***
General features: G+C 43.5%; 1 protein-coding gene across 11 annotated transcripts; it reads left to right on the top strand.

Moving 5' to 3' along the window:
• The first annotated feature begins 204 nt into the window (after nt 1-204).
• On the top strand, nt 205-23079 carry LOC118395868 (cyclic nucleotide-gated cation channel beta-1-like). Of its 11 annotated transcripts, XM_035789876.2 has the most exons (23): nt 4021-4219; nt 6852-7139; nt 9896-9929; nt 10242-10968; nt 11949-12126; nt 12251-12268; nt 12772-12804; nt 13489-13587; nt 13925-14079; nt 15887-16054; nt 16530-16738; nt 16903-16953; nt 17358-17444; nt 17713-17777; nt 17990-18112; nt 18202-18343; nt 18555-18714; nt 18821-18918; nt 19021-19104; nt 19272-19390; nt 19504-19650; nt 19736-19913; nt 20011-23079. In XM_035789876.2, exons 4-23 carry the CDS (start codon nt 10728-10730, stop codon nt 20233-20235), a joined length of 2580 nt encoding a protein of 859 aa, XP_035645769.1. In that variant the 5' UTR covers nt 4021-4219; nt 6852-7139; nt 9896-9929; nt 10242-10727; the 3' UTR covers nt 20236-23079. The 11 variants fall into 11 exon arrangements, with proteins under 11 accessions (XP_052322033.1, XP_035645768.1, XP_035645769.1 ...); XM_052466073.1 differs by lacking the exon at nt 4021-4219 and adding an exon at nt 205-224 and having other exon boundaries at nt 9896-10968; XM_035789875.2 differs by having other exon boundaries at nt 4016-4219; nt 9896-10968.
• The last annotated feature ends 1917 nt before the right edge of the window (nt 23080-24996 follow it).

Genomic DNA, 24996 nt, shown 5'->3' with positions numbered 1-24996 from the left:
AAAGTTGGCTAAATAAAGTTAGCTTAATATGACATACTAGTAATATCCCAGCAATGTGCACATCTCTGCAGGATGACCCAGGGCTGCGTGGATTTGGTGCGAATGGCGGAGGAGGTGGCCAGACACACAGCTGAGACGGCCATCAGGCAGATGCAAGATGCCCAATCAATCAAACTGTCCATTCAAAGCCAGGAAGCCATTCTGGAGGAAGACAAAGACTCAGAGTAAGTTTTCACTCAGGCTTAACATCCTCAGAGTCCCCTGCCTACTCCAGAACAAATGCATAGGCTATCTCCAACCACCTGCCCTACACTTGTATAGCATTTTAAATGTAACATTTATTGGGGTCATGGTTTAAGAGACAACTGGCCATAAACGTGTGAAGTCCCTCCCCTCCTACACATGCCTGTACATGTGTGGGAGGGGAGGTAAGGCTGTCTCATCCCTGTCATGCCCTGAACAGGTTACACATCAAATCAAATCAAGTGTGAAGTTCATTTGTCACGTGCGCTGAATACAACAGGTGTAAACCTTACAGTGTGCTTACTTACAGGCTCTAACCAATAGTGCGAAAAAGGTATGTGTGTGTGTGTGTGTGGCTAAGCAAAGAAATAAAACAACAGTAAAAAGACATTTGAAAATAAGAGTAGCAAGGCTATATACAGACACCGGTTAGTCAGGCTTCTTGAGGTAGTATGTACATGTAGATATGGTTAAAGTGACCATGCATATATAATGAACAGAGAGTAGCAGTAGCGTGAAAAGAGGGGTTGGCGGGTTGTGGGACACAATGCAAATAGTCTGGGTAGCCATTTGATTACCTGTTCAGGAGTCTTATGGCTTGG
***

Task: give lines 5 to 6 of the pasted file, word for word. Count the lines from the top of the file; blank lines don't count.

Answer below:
• The last annotated feature ends 1917 nt before the right edge of the window (nt 23080-24996 follow it).

Genomic DNA, 24996 nt, shown 5'->3' with positions numbered 1-24996 from the left: